To buy Rock and Roll Children. go to http://www.strategicpublishinggroup.com/title/RockAndRollChildren.html

Also available on Amazon, Barnes & Noble and Froogle and on sale at Foyles Book Shop in London

 

 

 

 

 

 

 

 

 

 

 

 

 

 

 

 

 

 

 

 

 

 

 

 

 

 

 

 

 

 

 

 

 

 

 

 

 

 

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Great Rock Albums of the 70s: AC/DC: Let There Be Rock

Posted in 1980s, Heavy Metal, Heavy Metal and the 1980s, Music with tags , , , , , , , , , , , on October 15, 2011 by 80smetalman

This is the first time I’ve done a back to back post with the same act. Usually when I think of the great rock artists from the 70s, there is one album that sticks out. However, with AC/DC, this isn’t the case. None of the four albums they put out between 1976-78 stick out for me, I love them all equally. This post looks at the second of these, “Let There be Rock.” But don’t worry, the other two albums in this group, “Powerage” and “If You Want Blood, You Got It” will definitely be featured in future posts. There is a method to my madness.

“Let There Be Rock” picks up perfectly from where “Dirty Deeds Done Dirt Cheap” left off. It continues to showcase the hard rock sound that is unique to AC/DC and each time I listen to it, I start headbanging from the opening notes of “Go Down” and don’t stop until the final notes of “Whole Lotta Rosie.” Other highlights include the title track that tells the story of the origins of rock through great music and after listening to the track, I totally agree that Hell ain’t a bad place  to be.

Track Listing:

1. Go Down

2. Dog Eat Dog

3. Let There Be Rock

4. Bad Boy Boogie

5. Problem Child

6. Overdose

7. Hell Ain’t a Bad Place to Be

8. Whole Lotta Rosie

As I wrote each track down, I found myself singing that track in my head, that shows what a kick ass album it is. Scott, Young, Young, Evans and Rudd prove themselves to be the good tight band which would see them climb to the top a few short years later, although this would be the last album for bassist Mark Evans.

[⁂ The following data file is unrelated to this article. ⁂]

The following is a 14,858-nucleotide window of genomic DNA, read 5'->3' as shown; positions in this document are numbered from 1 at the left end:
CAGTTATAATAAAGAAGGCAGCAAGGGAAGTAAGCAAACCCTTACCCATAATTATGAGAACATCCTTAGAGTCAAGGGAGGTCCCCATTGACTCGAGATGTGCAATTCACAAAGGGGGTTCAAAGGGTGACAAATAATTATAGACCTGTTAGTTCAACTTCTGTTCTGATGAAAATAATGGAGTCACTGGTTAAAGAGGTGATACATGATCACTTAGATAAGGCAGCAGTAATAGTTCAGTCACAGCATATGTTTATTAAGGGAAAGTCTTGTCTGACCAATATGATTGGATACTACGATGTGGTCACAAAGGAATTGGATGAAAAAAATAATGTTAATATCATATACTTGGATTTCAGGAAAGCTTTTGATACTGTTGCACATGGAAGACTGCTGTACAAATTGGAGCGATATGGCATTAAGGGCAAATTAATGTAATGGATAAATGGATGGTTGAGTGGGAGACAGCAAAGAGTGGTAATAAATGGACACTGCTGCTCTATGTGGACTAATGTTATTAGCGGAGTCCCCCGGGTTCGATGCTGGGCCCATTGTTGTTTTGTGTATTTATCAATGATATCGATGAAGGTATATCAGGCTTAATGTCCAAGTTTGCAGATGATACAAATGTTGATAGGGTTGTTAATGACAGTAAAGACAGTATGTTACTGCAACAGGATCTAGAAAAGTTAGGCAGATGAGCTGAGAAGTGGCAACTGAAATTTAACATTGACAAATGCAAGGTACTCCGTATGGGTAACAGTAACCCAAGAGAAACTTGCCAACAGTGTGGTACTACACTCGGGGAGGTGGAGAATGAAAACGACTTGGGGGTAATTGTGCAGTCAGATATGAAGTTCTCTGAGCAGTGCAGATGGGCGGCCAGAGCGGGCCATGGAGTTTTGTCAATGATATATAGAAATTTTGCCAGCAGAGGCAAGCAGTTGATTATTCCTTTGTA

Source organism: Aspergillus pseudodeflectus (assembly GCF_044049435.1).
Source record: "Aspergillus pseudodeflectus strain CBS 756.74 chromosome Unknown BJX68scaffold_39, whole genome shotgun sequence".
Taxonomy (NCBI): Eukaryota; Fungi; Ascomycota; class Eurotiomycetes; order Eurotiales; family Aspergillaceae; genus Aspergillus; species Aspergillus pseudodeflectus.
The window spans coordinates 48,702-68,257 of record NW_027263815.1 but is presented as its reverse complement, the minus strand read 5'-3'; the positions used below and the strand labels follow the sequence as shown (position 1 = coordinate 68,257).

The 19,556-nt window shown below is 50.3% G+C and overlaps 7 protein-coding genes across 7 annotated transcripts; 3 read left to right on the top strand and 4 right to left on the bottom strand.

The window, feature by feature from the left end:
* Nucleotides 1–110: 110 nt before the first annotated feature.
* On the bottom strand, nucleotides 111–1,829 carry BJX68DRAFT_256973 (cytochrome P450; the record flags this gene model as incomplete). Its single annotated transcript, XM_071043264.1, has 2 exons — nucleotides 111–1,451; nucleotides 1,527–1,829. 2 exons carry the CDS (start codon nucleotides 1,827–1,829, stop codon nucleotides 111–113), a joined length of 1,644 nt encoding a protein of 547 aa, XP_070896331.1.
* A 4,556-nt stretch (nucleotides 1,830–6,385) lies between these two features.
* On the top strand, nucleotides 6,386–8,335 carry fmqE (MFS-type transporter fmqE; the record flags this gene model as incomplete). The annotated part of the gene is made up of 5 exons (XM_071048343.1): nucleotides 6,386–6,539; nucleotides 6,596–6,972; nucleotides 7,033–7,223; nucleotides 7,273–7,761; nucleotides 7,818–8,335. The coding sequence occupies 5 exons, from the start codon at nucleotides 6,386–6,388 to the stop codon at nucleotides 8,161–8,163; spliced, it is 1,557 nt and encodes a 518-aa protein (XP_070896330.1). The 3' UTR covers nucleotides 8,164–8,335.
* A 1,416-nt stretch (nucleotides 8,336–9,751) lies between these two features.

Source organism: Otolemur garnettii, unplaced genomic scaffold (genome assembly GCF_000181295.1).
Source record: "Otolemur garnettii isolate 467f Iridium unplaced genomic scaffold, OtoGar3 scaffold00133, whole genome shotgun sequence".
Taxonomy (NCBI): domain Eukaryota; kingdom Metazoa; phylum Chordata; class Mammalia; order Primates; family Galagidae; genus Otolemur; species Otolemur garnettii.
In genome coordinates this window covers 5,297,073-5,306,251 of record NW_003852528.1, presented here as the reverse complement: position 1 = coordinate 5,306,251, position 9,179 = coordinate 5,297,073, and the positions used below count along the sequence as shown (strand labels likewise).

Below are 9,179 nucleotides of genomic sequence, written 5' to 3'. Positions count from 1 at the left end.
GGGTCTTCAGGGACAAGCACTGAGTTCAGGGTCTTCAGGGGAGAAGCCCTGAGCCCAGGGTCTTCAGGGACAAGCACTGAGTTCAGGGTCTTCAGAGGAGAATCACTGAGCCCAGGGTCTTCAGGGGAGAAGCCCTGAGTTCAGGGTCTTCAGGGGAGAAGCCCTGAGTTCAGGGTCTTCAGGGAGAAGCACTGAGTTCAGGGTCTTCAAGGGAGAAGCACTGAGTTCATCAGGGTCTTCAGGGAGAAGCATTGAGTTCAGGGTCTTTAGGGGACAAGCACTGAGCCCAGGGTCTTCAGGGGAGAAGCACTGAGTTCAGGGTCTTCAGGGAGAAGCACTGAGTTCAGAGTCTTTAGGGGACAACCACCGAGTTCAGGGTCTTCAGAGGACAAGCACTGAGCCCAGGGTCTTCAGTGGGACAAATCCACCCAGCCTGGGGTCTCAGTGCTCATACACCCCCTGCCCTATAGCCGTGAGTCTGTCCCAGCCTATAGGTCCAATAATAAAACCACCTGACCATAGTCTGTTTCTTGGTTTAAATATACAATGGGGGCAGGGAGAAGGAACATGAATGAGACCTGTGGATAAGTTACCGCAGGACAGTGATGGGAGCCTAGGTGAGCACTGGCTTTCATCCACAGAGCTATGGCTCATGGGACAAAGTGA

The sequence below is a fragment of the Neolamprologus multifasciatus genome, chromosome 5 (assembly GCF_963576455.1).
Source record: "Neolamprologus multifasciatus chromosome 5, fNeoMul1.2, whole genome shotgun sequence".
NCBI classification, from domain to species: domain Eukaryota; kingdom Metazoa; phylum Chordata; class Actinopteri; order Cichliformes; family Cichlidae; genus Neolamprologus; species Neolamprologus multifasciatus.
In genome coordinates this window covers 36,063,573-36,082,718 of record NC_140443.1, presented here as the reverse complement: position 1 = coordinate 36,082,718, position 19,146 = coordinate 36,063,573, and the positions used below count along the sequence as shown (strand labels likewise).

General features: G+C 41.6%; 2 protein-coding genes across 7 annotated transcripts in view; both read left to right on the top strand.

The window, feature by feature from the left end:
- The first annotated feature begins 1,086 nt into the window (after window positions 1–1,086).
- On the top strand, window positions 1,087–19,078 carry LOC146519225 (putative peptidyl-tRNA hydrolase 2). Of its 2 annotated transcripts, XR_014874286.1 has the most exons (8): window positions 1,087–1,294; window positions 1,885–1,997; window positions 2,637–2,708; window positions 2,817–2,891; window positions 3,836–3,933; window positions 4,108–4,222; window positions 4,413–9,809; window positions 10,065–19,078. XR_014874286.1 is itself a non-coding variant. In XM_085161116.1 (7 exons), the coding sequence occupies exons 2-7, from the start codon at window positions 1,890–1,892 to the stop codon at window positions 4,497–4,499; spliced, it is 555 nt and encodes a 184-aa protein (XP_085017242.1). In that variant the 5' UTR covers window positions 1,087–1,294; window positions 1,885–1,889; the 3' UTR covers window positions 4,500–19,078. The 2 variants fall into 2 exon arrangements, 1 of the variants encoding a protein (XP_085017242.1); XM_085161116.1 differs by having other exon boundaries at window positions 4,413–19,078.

AC/DC

Bon Scott- vocals

Angus Young- lead guitar

Malcolm Young- rhythm guitar

Mark Evans- bass

Phil Rudd- drums

It was albums like this one why AC/DC are still a great live act even after all these years including an account in “Rock And Roll Children” which took place in 1985. If you listened to “Dirty Deeds Done Dirt Cheap,” then why don’t you continue the party and listen to “Let There Be Rock.” You won’t be disappointed.

Next post: Bruce Springsteen, Born to Run

To buy Rock And Roll Children visit: www.strategicpublishinggroup.com/title/RockAndRollChildren.html

Also available on Amazon, Barnes & Noble and Froogle

 

Great Rock Albums of the 70s: AC/DC- Dirty Deeds Done Dirt Cheap

Posted in Heavy Metal, Heavy Metal and the 1980s, Music with tags , , , , , , , , , , , on October 9, 2011 by 80smetalman

I didn’t hear of this album until 1981 when it was re-released in the U.S. By that time, AC/DC had already climbed to the precipice of rock with killer albums like “Highway to Hell” and “Back in Black.” “Dirty Deeds Done Dirt Cheap” was originally released back in 1976, when practically no one outside of Austrailia knew who they were. This was a shame because back then, AC/DC definitely had the hunger which many acts who haven’t made it to the big time have and this album is living proof of that.

Like Judas Priest, AC/DC were an act that paid their dues throughout the 70s before making it big in 1979 and 80. I was one of the many, who after hearing either “Highway to Hell” or “Back in Black,” explored the early discography of this band. So, when this particular album came out, I immediately went out and bought it and I haven’t regretted it for one minute. 

While the album showcases AC/DC’s hard rocking sound that millions around the world have come to love, it also shows a more humourous side to them. Listening to the lyrics of the title track and the double entendre behind “Big Balls,” which must still give the PMRC a stroke, brings a smile to my face each time I have listened to it over the past 30 years. “Dirty Deeds Done Dirt Cheap” continues to be one of those lost treasures still enjoyed today.

Track Listing:

1. Dirty Deeds Done Dirt Cheap

2. Love At First Feel

3. Big Balls

4. Rocker

5. Problem Child

6. There’s Gonna Be Some Rockin’

7. Ain’t No Fun (Waiting Around to be a Millionaire)

8. Ride On

9.  Squealer

Bon Scott- vocals

Angus Young- lead guitar

Malcom Young- rhythm guitar

Mark Evans- bass

Phil Rudd- drums

This is a classic album from one of the classic bands of all time. If you haven’t heard this album in a while, take it out and relive some great classic rock by a greatly loved band.

Next post: AC/DC- Let There Be Rock

To Buy Rock And Roll Children, go to www.strategicpublishinggroup.com/title/RockAndRollChildren.html

Also available on Amazon, Barnes & Noble and Froogle